As a working mother and poet-lecturer, Camille Dungy's livelihood depended on travel. She crisscrossed America and beyond with her daughter in tow, history shadowing their steps, always intensely aware of how they were perceived, not just as mother and child but as black women.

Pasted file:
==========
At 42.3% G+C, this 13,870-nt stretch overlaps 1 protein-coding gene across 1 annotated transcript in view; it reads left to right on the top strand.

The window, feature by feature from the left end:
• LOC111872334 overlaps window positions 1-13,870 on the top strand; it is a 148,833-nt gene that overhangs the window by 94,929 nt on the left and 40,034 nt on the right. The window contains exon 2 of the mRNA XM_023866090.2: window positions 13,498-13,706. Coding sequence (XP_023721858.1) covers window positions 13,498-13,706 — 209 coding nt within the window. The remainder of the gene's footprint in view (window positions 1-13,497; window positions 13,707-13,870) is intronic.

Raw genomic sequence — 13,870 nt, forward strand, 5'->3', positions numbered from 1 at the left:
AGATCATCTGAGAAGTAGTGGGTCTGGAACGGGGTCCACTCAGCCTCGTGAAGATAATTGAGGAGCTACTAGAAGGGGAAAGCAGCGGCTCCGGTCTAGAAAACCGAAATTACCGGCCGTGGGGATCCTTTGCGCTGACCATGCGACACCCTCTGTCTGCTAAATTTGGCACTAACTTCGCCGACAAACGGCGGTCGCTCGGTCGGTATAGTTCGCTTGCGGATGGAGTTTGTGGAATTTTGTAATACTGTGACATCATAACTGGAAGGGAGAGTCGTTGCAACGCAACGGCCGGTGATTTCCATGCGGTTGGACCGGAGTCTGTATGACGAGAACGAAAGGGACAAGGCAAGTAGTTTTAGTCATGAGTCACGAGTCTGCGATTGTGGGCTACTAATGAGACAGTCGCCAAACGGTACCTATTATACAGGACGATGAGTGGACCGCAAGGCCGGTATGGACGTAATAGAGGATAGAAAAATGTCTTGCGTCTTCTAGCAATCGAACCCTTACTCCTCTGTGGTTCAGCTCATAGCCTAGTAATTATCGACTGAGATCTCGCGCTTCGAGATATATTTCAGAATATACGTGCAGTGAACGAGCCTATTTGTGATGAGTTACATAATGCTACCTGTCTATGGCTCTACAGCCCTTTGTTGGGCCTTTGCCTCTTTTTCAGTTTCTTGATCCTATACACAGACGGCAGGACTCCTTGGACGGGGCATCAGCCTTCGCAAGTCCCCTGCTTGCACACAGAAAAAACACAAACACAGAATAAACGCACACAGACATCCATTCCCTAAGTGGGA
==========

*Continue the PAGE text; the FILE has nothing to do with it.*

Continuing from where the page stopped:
From the San Francisco of settlers' dreams to the slave-trading ports of Ghana, from snow-white Maine to a festive yet threatening bonfire in the Virginia pinewoods, Dungy finds fear and trauma but also mercy, kindness, and community. Penetrating and generous, this is an essential guide for a troubled land.
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